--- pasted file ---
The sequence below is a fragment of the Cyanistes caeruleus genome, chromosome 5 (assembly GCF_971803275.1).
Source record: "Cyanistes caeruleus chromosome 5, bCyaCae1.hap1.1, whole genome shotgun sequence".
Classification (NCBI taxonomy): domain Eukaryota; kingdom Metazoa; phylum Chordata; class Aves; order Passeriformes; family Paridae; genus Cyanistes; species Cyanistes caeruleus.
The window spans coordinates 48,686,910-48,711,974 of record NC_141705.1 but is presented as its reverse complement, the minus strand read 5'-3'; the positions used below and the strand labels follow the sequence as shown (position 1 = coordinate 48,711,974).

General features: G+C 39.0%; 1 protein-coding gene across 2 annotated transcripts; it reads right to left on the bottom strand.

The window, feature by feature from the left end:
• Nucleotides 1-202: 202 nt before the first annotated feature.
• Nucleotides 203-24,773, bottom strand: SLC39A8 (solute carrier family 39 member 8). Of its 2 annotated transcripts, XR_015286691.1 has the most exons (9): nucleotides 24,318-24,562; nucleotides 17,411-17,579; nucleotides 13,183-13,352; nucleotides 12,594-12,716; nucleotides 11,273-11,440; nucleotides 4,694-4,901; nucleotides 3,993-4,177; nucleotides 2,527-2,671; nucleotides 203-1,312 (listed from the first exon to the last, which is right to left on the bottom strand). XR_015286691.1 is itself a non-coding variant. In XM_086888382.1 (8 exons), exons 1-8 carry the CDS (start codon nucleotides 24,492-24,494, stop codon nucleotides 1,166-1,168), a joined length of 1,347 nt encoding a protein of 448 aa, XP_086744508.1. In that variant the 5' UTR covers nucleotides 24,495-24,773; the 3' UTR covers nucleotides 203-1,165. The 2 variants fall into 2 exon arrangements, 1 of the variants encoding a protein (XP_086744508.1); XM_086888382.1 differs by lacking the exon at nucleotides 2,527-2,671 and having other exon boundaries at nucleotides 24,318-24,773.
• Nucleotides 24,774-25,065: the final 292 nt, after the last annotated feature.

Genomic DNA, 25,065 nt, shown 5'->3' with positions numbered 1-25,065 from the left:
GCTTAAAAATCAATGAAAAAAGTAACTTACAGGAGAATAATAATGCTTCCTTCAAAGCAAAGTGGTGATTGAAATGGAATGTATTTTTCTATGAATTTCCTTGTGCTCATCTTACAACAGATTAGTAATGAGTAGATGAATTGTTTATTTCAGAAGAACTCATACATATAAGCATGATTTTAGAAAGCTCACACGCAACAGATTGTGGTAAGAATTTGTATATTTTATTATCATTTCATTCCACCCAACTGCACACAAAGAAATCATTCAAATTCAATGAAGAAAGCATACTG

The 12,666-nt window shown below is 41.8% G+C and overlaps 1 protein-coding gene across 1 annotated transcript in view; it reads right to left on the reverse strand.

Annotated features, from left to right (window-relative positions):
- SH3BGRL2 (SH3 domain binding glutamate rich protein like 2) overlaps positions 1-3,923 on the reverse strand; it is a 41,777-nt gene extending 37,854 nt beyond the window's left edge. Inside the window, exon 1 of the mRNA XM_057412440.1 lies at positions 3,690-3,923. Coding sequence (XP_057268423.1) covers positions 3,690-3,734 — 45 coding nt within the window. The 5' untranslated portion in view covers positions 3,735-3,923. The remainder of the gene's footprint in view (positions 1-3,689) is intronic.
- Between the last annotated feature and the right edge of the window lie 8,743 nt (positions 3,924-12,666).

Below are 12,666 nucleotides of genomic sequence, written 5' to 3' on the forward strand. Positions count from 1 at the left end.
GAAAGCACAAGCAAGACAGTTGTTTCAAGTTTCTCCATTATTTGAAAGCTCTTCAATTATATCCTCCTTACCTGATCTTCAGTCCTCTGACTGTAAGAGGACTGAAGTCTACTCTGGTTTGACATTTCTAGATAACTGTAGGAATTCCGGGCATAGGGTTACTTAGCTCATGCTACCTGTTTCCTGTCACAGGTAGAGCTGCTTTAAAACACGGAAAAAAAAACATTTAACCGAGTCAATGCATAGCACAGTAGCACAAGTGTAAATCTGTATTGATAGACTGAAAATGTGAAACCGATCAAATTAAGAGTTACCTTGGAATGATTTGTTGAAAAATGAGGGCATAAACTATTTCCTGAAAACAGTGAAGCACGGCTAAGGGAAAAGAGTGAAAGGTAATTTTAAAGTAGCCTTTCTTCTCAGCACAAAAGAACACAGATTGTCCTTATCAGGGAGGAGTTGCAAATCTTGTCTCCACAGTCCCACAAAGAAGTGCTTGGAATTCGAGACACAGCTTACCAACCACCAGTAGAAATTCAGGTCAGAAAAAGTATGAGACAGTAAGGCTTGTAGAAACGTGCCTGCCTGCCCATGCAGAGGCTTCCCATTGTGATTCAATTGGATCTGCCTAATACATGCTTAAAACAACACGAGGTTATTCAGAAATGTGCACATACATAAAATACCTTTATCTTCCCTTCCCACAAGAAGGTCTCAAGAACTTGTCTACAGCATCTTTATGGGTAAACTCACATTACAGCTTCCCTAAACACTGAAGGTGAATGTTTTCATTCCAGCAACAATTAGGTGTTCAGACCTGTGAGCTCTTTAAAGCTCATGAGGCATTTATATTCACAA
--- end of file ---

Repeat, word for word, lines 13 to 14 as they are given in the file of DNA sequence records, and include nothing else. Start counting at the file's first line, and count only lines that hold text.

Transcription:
Annotated features, from left to right (window-relative positions):
- SH3BGRL2 (SH3 domain binding glutamate rich protein like 2) overlaps positions 1-3,923 on the reverse strand; it is a 41,777-nt gene extending 37,854 nt beyond the window's left edge. Inside the window, exon 1 of the mRNA XM_057412440.1 lies at positions 3,690-3,923. Coding sequence (XP_057268423.1) covers positions 3,690-3,734 — 45 coding nt within the window. The 5' untranslated portion in view covers positions 3,735-3,923. The remainder of the gene's footprint in view (positions 1-3,689) is intronic.